MY wife’s grandmother comes from that generation that always asks what the surname of a person is, to try and ascertain whether they are a potential relative or not. Somehow, she manages to find some connection and before you know it, you are distant cousins because someone crossed a river decades ago and was adventurous, brave and naughty enough to leave behind a deposit of their DNA.

My wife’s grandmother is now 97. One of the recurring themes in Gogo uNaNo’s stories that go way back is “so and so died of influenza” and she would of course be referring back to the so-called Spanish Flu of 1918. The reason it spread so quickly in Africa, was returning servicemen, unsung African heroes who fought in World War I and were given bicycles and wrist watches as a token of appreciation for their services, as opposed to land for former white servicemen. In fact, there’s a whole place called Burma Valley in the beautiful Eastern Highlands of Zimbabwe where white former soldiers who served in Burma, now Myanmar, were settled as thanks for serving the Queen and country.

But I digress.

The deadly post-World War I flu of 1918 spread because there was not enough information travelling fast enough, or at least faster than the infected, to stop them at the harbour or railway station, quarantine them and potentially save lives. About 300 000 South Africans died within six weeks. Writing in the Central African Journal of Medicine in July 1973, IR Phimister of the University of Rhodesia wrote “the first cases of epidemic influenza in Southern Rhodesia occurred among the railway staff in Bulawayo about October 9, 1918, the disease having appeared in epidemic form in South Africa in the middle of the previous month. Bulawayo itself was rapidly infected and from there the epidemic spread equally swiftly to Que Que (now Kwekwe), Umvuma (Mvuma) and Salisbury (Harare), before engulfing the remaining towns and districts along the railway lines. The spread of infection was apparently governed by “the density of the population in any particular centre and the mode of communication with other infected places”. The virus spread faster than information and education about it.

Today, that is not the case.

Love yourself enough to matter. We live in an age where every single person I know either has a smart phone, belongs to a WhatsApp group or both. In other words, we live at a time when we all have access to information and I am convinced that all have heard about the novel coronavirus, but are we listening?

CNN reported that in South Korea, part of the reason for the rapid spread of the coronavirus were entrenched beliefs that do not make time or space for new information. In this case, the entrenched beliefs or practices were religious, but they might as well have been the habits of football fans denied access to their friends to watch their favourite sport together in camaraderie, it could have been the nonsensical “it does not affect blacks” idea that has been circulating in many African social circles or simply, the “it-won’t-affect-me” attitude that educated, uneducated or ill-informed people have. Whatever the reason, the outcome is potentially deadly. Not being religious, I don’t want to quote any religious text but it would appear, the saying “fools die for want of wisdom” is particularly apt here.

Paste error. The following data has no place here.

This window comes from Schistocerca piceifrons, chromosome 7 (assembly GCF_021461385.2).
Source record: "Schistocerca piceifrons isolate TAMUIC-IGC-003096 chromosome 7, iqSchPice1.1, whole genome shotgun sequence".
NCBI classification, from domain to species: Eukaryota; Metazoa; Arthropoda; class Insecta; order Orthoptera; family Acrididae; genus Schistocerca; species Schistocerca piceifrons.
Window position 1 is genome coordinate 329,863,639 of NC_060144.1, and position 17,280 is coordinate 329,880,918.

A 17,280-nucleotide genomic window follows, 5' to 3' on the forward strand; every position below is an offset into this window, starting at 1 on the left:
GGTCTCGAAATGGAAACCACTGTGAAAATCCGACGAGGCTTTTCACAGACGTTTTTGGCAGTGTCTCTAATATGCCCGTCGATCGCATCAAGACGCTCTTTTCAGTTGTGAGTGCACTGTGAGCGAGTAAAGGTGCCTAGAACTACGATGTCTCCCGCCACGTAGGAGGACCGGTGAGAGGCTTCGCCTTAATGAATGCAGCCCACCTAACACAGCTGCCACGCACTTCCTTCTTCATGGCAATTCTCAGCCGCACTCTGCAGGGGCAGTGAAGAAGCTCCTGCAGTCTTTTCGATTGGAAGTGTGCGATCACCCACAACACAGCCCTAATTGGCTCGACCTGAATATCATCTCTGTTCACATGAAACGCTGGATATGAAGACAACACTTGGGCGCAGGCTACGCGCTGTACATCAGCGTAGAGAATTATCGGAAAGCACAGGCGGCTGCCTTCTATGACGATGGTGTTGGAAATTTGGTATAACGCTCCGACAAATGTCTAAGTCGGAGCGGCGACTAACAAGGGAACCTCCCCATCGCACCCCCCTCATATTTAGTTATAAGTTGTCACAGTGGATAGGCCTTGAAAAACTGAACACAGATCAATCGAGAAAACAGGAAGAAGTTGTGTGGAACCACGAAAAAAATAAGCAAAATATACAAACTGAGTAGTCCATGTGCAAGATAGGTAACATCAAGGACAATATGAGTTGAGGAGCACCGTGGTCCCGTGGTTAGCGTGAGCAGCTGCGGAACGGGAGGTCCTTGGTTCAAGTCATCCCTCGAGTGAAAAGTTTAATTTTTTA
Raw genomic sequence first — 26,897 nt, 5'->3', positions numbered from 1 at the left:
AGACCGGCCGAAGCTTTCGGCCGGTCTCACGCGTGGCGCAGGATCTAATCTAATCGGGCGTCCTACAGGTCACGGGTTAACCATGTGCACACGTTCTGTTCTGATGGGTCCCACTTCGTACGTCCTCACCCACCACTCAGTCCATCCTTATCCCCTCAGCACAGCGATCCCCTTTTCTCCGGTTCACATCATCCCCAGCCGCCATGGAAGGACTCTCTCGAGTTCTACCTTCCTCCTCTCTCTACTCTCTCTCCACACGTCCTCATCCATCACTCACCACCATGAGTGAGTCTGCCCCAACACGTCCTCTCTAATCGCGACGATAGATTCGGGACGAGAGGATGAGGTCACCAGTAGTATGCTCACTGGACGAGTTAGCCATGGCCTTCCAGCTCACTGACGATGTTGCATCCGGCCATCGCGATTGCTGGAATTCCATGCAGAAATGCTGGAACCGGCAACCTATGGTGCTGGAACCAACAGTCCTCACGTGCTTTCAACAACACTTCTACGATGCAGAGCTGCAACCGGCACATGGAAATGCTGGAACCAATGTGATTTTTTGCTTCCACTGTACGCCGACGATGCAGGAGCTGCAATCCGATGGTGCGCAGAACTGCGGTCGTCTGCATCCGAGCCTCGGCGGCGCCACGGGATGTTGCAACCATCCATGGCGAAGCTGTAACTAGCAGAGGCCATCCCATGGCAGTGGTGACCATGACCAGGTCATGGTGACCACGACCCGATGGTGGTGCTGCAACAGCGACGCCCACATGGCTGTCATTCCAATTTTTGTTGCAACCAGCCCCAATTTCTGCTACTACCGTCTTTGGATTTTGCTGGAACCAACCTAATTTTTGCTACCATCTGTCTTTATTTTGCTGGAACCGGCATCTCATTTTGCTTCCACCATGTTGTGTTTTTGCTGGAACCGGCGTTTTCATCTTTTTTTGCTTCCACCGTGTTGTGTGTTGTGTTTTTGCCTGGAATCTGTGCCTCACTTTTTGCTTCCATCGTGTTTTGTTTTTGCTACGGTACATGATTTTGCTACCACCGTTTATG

Steven Covey in his time management matrix talks about things that are urgent and important, like a phone call from the police saying they have your son in custody (my example) as things that “act upon you”. He also points out the things that are “not urgent, but important” like quality time with your son to prevent potentially errant behaviour that leads to that police phone call (again my example) as quadrant two aspects of our lives that deserve more of our attention than the fire-fighting quadrant one. Covey says, “life is meant to be acted upon”.

Back to your phone and social media:

 Inform yourself: There are enough rumours flying around for you to be curious enough to say, let me check for myself. Your best source is to google WHO information and guidelines. If you don’t have access to connectivity, ask one of your relatives or friends on your WhatsApp group to send you information from that source.

 Regulate yourself: Once you are aware of the guidelines, practise them. I will not repeat them here. The purpose of this piece is to shift thinking so that we can act upon what we need to do.

 Educate others: A common irritating but suddenly useful saying on social media is “If you know, you know”. Well, take that knowledge and spread it far and wide. Your relatives are more likely to be persuaded by you than by politicians they may distrust from years of abuse or a system they no longer have faith in. This is what makes people vulnerable to charlatans posing as prophets with even more deadly advice than mistrusted politicians.

There are many little details to think about, such as standing a metre apart, and change. Africans, like Italians, are warm people who hug, hold hands, and gather in groups easily. The Italians have been forced to stop some cultural habits. Start changing your behaviour today. It might just help save your life and that of others. We are all in this one together. It is a societal matter.

“Light a candle, instead of cursing the darkness.”

 Albert Gumbo is an alumnus of the UCT-Duke University Centre for Leadership. You can reach him on